Abstract:
We study the contraction properties (up to shift) for admissible Rankine-Hugoniot discontinuities of $n\times n$ systems of conservation laws endowed with a convex entropy. We first generalize the criterion developed in [47], using the spatially inhomogeneous pseudo-distance introduced in [50]. Our generalized criterion guarantees the contraction property for extremal shocks of a large class of systems, including the Euler system. Moreover, we introduce necessary conditions for contraction, specifically targeted for intermediate shocks. As an application, we show that intermediate shocks of the two-dimensional isentropic magnetohydrodynamics do not verify any of our contraction properties. We also investigate the contraction properties, for contact discontinuities of the Euler system, for a certain range of contraction weights. All results do not involve any smallness condition on the initial perturbation, nor on the size of the shock.

Abstract:
After a review of the isentropic compressible magnetohydrodynamics (ICMHD) equations, a quaternionic framework for studying the alignment dynamics of a general fluid flow is explained and applied to the ICMHD equations.

Abstract:
From pulsar scintillations we infer the presence of sheet-like structures in the ISM; it has been suggested that these are current sheets. Current sheets probably play an important role in heating the solar corona, and there is evidence for their presence in the solar wind. Such magnetic discontinuities have been found in numerical simulations with particular boundary conditions, as well as in simulations using an incompressible equation of state. Here, I investigate their formation under more general circumstances by means of topological considerations as well as numerical simulations of the relaxation of an arbitrary smoothly-varying magnetic field. The simulations are performed with a variety of parameters and boundary conditions: in low, high and of-order-unity plasma-$\beta$ regimes, with periodic and fixed boundaries, with and without a friction force, at various resolutions and with various diffusivities. Current sheets form, over a dynamical timescale, under {\it all} conditions explored. At higher resolution they are thinner, and there is a greater number of weaker current sheets. The magnetic field eventually relaxes into a smooth minimum energy state, the energy of which depends on the magnetic helicity, as well as on the nature of the boundaries.

Abstract:
We consider the isentropic compressible Euler system in 2 space dimensions with pressure law $p({\rho}) = {\rho}^2$ and we show the existence of classical Riemann data, i.e. pure jump discontinuities across a line, for which there are infinitely many admissible bounded weak solutions (bounded away from the void). We also show that some of these Riemann data are generated by a 1-dimensional compression wave: our theorem leads therefore to Lipschitz initial data for which there are infinitely many global bounded admissible weak solutions.

Abstract:
We prove the existence of a generalization of Kelvin's circulation theorem in general relativity which is applicable to perfect isentropic magnetohydrodynamic flow. The argument is based on a new version of the Lagrangian for perfect magnetohydrodynamics. We illustrate the new conserved circulation with the example of a relativistic magnetohydrodynamic flow possessing three symmetries.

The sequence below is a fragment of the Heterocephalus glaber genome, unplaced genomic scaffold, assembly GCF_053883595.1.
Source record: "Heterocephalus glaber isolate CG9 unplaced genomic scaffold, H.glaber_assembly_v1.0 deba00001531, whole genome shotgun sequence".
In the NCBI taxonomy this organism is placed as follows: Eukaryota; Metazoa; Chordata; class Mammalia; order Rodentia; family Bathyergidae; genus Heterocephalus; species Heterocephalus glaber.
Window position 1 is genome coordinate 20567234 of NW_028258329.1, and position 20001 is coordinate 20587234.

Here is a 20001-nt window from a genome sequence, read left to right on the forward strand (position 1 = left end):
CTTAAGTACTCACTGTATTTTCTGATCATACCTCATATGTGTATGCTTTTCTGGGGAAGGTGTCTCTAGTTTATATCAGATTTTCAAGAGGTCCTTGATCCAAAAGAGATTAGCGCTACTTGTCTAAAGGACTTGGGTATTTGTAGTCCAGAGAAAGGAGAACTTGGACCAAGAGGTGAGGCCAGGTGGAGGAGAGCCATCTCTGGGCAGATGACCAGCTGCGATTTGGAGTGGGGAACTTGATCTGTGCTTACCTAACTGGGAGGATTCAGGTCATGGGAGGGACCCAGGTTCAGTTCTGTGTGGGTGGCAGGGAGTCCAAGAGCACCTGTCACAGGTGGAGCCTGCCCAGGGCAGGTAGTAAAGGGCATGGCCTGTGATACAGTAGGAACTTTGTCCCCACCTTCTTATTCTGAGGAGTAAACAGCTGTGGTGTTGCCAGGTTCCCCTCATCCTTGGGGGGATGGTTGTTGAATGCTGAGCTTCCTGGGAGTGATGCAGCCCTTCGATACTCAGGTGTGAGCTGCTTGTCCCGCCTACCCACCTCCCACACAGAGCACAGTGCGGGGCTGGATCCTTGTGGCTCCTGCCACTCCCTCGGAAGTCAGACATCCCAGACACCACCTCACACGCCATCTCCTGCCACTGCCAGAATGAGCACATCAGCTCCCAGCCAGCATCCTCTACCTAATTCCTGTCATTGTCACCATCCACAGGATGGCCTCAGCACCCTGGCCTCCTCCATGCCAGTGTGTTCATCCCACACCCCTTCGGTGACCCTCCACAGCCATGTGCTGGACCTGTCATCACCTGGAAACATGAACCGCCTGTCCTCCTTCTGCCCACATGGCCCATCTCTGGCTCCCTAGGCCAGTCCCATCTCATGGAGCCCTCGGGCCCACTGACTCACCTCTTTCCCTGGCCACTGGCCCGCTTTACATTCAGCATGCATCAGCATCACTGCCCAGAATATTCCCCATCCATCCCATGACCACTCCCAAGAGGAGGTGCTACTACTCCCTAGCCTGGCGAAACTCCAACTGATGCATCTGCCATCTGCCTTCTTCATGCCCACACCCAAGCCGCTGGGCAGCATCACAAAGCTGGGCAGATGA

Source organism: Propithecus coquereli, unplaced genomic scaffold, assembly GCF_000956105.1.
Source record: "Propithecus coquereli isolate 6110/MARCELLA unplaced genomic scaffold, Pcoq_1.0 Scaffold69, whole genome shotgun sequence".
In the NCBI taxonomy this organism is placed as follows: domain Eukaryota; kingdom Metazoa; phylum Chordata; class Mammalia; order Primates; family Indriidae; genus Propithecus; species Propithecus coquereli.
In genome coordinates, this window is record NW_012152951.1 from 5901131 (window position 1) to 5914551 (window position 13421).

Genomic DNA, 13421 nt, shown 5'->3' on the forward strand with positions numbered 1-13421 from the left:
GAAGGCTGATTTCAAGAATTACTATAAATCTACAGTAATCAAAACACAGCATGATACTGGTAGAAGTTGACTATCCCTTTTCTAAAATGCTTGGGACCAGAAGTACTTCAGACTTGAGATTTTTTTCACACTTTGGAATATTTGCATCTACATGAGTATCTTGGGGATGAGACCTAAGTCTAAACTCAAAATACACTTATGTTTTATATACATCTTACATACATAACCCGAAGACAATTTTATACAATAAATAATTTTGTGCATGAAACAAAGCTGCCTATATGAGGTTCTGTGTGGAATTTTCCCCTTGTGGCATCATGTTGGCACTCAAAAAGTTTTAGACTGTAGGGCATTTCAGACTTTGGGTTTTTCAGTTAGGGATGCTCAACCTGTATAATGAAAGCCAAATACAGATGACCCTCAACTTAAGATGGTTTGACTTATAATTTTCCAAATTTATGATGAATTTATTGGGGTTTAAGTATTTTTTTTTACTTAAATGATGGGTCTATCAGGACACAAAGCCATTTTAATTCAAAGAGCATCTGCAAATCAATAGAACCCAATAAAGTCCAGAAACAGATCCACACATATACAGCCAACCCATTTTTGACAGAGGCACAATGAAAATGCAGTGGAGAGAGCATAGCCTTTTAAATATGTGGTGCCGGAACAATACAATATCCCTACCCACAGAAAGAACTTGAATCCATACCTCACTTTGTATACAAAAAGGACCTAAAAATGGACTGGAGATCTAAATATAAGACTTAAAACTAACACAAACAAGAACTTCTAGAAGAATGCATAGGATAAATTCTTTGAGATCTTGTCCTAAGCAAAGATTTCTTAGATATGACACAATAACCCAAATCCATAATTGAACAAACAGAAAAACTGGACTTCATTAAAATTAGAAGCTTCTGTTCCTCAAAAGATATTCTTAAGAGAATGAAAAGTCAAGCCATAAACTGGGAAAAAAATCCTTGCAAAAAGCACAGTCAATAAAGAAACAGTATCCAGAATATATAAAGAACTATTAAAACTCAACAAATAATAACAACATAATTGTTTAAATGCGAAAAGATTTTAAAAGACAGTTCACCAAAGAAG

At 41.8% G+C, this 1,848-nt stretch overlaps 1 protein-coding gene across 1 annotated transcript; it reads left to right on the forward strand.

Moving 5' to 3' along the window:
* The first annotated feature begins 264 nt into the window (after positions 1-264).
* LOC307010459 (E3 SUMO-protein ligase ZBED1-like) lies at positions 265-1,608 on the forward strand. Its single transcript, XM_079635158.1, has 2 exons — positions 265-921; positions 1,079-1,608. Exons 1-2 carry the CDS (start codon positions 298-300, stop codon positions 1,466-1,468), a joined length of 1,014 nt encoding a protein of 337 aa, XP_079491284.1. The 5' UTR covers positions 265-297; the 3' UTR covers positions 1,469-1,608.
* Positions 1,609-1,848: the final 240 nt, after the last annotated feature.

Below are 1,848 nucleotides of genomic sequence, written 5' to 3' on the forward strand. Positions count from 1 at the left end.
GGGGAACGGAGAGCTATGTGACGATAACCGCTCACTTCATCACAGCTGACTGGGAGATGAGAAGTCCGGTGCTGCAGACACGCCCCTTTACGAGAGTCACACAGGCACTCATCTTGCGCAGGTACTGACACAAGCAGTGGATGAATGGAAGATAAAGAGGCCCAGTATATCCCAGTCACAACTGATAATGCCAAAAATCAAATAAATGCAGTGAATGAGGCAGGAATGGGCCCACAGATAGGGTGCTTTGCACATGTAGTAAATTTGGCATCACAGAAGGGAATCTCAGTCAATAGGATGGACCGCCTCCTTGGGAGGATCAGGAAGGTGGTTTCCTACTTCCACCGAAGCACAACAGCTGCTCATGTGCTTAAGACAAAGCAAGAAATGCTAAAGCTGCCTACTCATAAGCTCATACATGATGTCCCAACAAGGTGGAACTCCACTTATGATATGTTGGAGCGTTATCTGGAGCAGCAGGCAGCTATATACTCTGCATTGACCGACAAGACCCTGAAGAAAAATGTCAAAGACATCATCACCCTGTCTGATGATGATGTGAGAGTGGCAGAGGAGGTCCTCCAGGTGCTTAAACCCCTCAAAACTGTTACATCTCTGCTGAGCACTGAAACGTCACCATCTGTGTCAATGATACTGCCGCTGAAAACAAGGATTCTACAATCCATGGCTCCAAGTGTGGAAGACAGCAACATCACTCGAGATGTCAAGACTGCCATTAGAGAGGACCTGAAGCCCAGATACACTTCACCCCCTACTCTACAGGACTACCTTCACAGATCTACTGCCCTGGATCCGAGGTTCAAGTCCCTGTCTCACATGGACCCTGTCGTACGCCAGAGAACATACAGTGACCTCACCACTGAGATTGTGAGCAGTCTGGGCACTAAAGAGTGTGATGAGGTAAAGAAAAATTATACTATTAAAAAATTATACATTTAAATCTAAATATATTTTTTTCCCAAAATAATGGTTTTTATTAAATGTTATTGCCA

Abstract:
The quantum hydrodynamic model for charged particle systems is extended to the cases of non zero magnetic fields. In this way, quantum corrections to magnetohydrodynamics are obtained starting from the quantum hydrodynamical model with magnetic fields. The quantum magnetohydrodynamics model is analyzed in the infinite conductivity limit. The conditions for equilibrium in ideal quantum magnetohydrodynamics are established. Translationally invariant exact equilibrium solutions are obtained in the case of the ideal quantum magnetohydrodynamic model.

Abstract:
Instead of the infinitesimal extrinsic and intrinsic perturbations on strings, considered so far, we discuss the evolution and propagation of finite-amplitude perturbations. Those intrinsic perturbations may result in appearance of stable discontinuities similar to the shock waves.

Abstract:
We consider the compressible Navier-Stokes equations for isentropic dynamics with real viscosity on a bounded interval. In the case of boundary data defining an admissible shock wave for the corresponding unviscous hyperbolic system, we determine a scalar differential equation describing the motion of the internal transition layer. In particular, for small viscosity, the velocity of the motion is exponentially small. The approach is based on the construction of a one-parameter manifold of approximate solutions and on an appropriate projection of the evolution of the complete Navier-Stokes system towards such manifold.

Abstract:
When a gravitating object moves across a given mass distribution, it creates an overdense wake behind it. Here, we performed an analytical study of the structure of the flow far from object when the flow is isentropic and the object moves subsonically within it. We show that the dynamical friction force is the main drag force on the object and by using a perturbation theory, we obtain the density, velocity and pressure of the perturbed flow far from the mass. We derive the expression of the dynamical friction force in an isentropic flow and show its dependence on the Mach number of the flow and on the adiabatic index. We find that the dynamical friction force becomes lower as the adiabatic index increases. We show analytically that the wakes are less dense in our isentropic case in comparison to the isothermal ones.